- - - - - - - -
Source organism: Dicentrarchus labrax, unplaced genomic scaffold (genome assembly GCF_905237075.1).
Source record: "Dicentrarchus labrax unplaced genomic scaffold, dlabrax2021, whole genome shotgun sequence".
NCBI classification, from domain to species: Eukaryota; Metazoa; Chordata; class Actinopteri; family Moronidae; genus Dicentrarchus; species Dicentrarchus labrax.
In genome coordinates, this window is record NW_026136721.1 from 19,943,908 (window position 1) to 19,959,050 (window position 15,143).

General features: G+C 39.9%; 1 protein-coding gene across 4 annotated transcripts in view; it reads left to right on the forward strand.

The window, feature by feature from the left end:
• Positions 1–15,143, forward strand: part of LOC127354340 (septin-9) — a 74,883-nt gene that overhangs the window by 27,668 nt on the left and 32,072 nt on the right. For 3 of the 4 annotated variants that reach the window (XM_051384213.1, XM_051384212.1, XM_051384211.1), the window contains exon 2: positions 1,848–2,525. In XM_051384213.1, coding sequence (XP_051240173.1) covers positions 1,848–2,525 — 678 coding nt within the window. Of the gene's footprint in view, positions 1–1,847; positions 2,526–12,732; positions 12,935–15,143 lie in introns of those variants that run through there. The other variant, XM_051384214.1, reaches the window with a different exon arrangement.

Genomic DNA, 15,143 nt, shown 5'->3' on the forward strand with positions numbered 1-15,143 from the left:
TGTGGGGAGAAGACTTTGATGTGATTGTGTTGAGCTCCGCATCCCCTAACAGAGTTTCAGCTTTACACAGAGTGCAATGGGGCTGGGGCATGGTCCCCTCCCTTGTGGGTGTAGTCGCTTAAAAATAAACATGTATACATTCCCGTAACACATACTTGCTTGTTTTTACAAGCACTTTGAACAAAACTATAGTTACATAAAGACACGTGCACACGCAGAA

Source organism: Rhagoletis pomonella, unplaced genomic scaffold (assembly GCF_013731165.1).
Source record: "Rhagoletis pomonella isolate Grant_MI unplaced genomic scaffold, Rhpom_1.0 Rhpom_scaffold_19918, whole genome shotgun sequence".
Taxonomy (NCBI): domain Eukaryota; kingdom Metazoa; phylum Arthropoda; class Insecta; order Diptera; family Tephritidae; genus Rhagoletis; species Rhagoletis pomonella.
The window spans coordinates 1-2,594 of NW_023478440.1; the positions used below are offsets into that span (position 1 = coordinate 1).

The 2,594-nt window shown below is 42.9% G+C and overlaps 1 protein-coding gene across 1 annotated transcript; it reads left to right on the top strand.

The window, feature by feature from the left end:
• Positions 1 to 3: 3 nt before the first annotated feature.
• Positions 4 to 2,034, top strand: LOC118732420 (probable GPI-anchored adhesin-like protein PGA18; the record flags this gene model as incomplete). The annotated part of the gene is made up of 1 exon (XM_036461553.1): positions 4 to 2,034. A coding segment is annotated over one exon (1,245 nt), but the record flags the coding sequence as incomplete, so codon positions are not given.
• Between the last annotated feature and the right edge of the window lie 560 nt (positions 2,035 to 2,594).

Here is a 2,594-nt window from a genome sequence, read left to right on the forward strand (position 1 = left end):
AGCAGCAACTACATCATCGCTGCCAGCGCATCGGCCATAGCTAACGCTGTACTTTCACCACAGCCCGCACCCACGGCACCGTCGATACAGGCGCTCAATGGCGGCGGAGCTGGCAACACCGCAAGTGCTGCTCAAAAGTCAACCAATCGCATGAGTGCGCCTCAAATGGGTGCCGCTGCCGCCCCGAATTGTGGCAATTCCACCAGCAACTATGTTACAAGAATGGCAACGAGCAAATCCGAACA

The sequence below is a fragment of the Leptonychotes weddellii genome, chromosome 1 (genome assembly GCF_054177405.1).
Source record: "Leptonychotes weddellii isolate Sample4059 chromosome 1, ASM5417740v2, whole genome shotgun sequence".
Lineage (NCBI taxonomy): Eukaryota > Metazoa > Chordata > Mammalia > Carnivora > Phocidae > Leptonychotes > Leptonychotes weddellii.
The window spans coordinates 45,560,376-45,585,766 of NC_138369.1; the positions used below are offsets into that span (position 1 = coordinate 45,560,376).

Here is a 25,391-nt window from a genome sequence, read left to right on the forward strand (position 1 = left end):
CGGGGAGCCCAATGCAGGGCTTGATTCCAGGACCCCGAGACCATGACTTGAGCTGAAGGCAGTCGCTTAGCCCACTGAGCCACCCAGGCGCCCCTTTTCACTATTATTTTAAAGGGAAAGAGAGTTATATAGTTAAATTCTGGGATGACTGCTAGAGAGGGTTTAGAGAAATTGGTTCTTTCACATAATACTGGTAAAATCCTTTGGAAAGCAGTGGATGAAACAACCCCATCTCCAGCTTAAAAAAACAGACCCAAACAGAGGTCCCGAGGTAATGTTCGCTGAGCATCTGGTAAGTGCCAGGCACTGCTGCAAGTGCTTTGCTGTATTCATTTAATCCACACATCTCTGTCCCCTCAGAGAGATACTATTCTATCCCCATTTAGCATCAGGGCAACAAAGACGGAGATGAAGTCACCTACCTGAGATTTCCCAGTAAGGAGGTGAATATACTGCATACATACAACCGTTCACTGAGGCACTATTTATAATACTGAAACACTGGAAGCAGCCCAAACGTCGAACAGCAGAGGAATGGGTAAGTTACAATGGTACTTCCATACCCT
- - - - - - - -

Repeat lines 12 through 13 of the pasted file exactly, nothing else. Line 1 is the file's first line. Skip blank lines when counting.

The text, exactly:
Taxonomy (NCBI): domain Eukaryota; kingdom Metazoa; phylum Arthropoda; class Insecta; order Diptera; family Tephritidae; genus Rhagoletis; species Rhagoletis pomonella.
The window spans coordinates 1-2,594 of NW_023478440.1; the positions used below are offsets into that span (position 1 = coordinate 1).